By Randy Dotinga
THURSDAY, Dec. 14, 2017 (HealthDay News) -- Nearly 20 percent of older people who've sought care for chronic illness say they experienced discrimination in the U.S. health system, a new study reports.
Racial discrimination was the most common kind, but the study also revealed discrimination based on ancestry, gender, age, religion, weight or physical appearance, physical disability, sexual orientation and financial status.
"If people believe they have received unfair treatment in the health care setting, that experience could negatively affect their experience with their providers, their willingness to go to their providers, and their adherence with their treatment, and thereby affect their health," said the study's first author, Thu Nguyen. She is a researcher at University of California, San Francisco (UCSF).
"It's still very common, and there's a long way to go," Nguyen said in a UCSF news release.
For the study, the researchers looked specifically at reports of discrimination people experienced between 2008 and 2014. The reports came from a national survey of nearly 14,000 people aged 54 and older. All had a chronic disease, such as diabetes, cancer or high blood pressure.
People in all of the groups analyzed -- including blacks, whites and Hispanics -- said they had experienced discrimination.
Discrimination in health care has been linked to poor health and less use of health care services, according to the researchers.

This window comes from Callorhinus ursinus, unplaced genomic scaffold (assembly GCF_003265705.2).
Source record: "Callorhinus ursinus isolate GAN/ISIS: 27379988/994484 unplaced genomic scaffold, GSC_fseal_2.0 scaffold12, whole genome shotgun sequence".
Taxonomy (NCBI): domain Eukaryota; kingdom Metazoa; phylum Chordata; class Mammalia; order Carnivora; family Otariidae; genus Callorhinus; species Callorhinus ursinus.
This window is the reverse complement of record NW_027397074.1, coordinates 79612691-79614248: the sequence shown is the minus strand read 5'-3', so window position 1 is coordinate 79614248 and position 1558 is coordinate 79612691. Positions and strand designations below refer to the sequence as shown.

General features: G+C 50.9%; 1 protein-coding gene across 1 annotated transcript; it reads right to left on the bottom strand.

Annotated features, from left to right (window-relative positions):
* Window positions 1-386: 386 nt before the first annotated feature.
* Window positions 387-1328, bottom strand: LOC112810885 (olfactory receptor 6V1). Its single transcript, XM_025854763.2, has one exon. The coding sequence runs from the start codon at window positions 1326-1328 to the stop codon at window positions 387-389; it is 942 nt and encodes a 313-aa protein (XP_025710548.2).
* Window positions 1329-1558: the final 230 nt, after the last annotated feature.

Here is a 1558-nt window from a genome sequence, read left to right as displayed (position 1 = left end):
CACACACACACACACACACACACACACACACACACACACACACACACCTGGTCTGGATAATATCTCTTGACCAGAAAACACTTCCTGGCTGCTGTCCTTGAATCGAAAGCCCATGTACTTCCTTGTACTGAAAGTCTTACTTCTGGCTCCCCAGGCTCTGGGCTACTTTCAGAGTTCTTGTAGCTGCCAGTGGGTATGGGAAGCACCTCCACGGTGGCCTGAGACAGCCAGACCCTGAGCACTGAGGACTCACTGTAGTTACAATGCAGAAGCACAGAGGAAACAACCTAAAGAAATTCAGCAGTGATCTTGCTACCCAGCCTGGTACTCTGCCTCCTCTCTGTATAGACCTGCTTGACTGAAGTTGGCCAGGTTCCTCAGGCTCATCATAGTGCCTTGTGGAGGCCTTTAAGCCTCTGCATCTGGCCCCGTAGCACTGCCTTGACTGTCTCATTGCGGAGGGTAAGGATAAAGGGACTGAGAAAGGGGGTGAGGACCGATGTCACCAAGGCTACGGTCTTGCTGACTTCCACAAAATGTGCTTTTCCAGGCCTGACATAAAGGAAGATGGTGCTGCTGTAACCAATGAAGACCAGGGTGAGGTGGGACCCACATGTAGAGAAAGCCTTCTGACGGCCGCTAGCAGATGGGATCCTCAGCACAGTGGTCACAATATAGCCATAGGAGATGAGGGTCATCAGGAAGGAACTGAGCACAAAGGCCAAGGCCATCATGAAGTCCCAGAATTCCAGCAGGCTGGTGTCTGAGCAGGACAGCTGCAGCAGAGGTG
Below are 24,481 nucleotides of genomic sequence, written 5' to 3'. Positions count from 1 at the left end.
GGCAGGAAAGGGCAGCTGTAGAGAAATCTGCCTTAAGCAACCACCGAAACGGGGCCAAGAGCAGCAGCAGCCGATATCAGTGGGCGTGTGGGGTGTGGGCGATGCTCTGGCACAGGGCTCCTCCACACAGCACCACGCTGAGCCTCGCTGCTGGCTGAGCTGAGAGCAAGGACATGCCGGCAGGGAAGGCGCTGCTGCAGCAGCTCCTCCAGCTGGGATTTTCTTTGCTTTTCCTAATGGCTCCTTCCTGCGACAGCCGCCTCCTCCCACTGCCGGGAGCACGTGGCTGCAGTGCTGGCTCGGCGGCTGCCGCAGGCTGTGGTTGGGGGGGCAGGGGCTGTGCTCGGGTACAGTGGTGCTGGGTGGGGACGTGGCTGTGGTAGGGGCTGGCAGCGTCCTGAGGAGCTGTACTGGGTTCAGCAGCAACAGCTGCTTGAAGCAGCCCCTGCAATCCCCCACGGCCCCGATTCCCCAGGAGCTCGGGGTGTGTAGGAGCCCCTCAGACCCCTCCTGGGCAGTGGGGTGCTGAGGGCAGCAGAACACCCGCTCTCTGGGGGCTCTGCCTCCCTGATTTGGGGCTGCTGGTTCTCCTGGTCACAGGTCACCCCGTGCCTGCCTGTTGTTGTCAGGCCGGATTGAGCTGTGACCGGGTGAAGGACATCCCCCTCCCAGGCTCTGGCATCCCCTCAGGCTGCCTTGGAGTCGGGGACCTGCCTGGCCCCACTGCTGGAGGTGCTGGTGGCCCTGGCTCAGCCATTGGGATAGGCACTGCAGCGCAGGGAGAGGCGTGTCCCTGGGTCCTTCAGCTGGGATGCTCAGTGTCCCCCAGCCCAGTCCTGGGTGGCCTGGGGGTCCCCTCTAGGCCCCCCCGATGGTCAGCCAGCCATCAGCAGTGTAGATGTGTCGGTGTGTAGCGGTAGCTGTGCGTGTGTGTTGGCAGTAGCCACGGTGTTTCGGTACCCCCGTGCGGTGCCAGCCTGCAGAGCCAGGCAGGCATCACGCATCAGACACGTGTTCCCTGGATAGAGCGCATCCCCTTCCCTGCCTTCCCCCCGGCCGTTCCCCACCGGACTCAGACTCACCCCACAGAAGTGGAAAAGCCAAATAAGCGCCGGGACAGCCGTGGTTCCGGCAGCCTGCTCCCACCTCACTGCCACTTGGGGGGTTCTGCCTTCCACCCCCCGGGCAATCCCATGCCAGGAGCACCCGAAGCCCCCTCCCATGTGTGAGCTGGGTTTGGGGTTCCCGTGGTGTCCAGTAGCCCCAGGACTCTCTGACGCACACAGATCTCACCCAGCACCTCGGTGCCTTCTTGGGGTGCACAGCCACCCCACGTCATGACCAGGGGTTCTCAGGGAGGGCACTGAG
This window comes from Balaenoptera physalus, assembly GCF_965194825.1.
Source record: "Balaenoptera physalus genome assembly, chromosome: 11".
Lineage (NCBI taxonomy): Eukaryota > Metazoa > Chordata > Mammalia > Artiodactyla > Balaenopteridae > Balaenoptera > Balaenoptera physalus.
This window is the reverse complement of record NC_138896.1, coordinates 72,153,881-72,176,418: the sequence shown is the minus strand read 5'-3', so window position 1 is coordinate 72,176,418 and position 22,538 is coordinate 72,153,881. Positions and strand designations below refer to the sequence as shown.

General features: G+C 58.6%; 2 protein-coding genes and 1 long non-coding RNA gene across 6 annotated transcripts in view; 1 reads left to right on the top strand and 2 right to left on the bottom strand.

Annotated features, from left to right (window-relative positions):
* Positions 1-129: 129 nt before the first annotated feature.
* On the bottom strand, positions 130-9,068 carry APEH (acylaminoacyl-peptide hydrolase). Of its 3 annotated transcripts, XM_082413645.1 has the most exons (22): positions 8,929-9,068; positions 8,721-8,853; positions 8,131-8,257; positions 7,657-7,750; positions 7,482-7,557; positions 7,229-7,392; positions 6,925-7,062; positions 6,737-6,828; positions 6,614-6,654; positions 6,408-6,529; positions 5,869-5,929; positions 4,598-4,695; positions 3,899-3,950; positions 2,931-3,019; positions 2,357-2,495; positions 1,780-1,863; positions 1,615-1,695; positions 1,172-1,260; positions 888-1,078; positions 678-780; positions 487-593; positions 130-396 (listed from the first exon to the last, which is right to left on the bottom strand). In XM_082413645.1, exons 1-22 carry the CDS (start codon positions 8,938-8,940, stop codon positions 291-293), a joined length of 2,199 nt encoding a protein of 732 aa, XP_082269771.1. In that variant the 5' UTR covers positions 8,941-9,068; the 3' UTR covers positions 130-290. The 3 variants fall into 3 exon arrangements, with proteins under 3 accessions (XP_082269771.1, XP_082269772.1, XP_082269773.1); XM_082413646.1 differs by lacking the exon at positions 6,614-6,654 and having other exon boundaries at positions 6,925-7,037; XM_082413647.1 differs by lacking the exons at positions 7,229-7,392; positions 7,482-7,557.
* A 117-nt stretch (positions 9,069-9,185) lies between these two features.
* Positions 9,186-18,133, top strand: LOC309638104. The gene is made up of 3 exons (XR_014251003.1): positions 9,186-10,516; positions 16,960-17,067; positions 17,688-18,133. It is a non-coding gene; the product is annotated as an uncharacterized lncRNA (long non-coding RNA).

The findings showed that discrimination reported by black patients declined over the six-year study period.
In 2008, when the survey began, 27 percent of black respondents reported discrimination. About 48 percent reported that it was based on race or ancestry, 29 percent reported age discrimination, and 20 percent reported discrimination based on income.
By 2014, however, the number of black survey participants reporting discrimination had fallen to 20 percent, about the same level as among whites. The researchers said they didn't know why this drop happened. Levels of discrimination among whites and Hispanics did not change significantly during that time period.
Among white survey participants, the most common reasons for reported discrimination were age (29 percent), weight or physical appearance (16 percent), gender (10 percent) and income (10 percent).
The most common type of discrimination reported by Hispanic participants was age (27 percent), followed by race or ancestry (23 percent), weight or physical appearance (14 percent) and income (14 percent).
The investigators also found that wealthier whites reported less discrimination, while wealthier blacks reported more.
The study's senior author, Amani Nuru-Jeter, said, "This finding is useful for continued efforts to improve health care experiences and suggests that a one-size-fits-all approach will not suffice." She's an associate professor of epidemiology and community health sciences at the University of California, Berkeley.
"Providers should be aware that a large fraction of patients will have experienced some form of discrimination in a health care setting," Nuru-Jeter noted. "Just by recognizing how common these experiences are for patients, clinicians may be able to offer better care."
The study was published Dec. 14 in the Journal of General Internal Medicine.
A joint statement from the World Health Organization and the United Nations discusses ending health care discrimination.
SOURCE: University of California, San Francisco, news release, Dec. 14, 2017
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